With just 35 residents, the Village of Gadsby could soon be dissolved as the municipality undergoes a dissolution study by the Ministry of Municipal Affairs.
“There are a couple of villagers unhappy with the village and put out a petition to dissolve the village although that’s not the position of everyone in the village,” said Mayor Fred Entwisle.
If dissolved, the village would become a hamlet under the County of Stettler.
Incidentally, Gadsby was incorporated as a village in 1909, making the current year their centennial anniversary.
“Council doesn’t want to go with the county at this time,” said Mayor Entwisle, serving on council for the past two years.
However, Municipal Affairs Minister Ray Danyluk has recently reported that he wants to reduce the number of smaller municipalities.
“Municipal affairs want to dissolve smaller municipalities under a certain population so it may be completely out of our hands,” said Mayor Entwisle, who notes that the village probably has fewer than the 35 residents counted in the last Census in 2006.
Gadsby is one of many municipalities in Alberta under dissolution study
Danyluk said about 60 of the province’s 359 municipalities are struggling to exist.
With that, the province has 44 villages of less than 300 people that don’t have the capacity to raise sufficient tax revenues to provide services, said Lloyd Bertschi, president of Alberta Urban Municipalities Association.
Danyluk recently appointed a chief administrative officer who determined the validity of the petition.
“The CAO found the petition for a dissolution study to be sufficient under the provisions of the Municipal Government Act, therefore I will be proceeding with a dissolution study for the Village of Gadsby,” Danyluk stated in a letter to the county.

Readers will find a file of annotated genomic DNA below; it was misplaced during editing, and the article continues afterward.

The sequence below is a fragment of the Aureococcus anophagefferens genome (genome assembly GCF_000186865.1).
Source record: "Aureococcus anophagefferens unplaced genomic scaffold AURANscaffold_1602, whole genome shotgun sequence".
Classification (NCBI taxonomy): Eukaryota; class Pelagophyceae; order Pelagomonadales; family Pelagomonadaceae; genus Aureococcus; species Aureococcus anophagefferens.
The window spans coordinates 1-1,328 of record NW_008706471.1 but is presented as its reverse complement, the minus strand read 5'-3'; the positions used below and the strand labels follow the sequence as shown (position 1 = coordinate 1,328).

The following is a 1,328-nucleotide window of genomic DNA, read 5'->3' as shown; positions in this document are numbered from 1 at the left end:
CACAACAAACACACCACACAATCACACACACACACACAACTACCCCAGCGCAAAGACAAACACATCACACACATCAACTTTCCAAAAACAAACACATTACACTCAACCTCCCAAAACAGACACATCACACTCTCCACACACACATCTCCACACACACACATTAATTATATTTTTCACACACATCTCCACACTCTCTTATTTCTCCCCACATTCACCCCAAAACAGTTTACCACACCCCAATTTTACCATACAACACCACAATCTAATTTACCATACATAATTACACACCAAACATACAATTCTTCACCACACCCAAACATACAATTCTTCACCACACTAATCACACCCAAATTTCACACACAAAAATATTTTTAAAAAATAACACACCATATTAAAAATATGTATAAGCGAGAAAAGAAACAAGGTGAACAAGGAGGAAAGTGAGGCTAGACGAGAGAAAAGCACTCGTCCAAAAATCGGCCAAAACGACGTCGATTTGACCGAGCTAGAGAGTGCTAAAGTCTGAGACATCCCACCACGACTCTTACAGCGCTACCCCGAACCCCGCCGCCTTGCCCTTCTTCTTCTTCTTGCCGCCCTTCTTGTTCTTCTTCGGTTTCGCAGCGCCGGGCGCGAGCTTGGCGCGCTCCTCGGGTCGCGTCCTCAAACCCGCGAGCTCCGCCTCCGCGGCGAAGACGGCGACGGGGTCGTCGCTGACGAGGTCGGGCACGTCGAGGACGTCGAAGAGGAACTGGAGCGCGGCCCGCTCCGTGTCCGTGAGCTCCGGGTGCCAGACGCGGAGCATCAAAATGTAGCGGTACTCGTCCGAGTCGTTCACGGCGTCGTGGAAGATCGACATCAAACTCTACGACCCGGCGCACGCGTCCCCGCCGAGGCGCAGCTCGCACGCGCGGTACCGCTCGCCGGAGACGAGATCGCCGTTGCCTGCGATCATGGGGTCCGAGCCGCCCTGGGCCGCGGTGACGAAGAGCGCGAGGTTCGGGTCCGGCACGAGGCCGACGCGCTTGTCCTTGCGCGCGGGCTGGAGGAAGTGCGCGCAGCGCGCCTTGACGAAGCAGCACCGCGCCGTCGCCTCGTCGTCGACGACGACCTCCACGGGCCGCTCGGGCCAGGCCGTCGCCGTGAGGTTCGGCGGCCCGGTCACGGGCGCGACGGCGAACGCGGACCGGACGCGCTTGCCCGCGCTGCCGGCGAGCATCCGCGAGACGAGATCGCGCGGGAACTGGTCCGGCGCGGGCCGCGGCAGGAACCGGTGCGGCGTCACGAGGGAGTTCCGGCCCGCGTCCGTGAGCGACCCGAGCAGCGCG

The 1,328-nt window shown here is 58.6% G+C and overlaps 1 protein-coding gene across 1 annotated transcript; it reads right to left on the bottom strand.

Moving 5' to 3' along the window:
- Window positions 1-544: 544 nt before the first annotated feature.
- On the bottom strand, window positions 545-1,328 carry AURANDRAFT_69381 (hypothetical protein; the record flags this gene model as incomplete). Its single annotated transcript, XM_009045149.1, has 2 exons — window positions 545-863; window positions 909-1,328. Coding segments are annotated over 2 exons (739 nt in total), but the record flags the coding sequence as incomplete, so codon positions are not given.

“Before completing a dissolution study, I must contact local authorities I consider would be affected by the dissolution.”
A dissolution study would probe the financial position and sustainability of the village.
The minister of municipal affairs must conduct a dissolution study before a municipality is dissolved under several conditions, which include the municipal council requesting a study.
Ultimately, the non-binding decision to dissolve would be taken to a vote by eligible residents.
Many people signed the petition, thinking it was a document to encourage council to conduct a study to determine the differences of operating as a village or as a hamlet under the county, and not knowing it was part of an official process that could lead to actually dissolving the village by the provincial government, said Entwisle.
While many of them wanted their names removed from the petition, he said municipal affairs prohibited further changes to the petition once it was received.
Under the Act, the minister may undertake a dissolution study in respect of a municipality if the Minister believes that
• The municipality cannot balance its revenues with its required expenditures,
• The municipality is no longer viable, or
• The dissolution will lead to more effective or efficient municipal operations.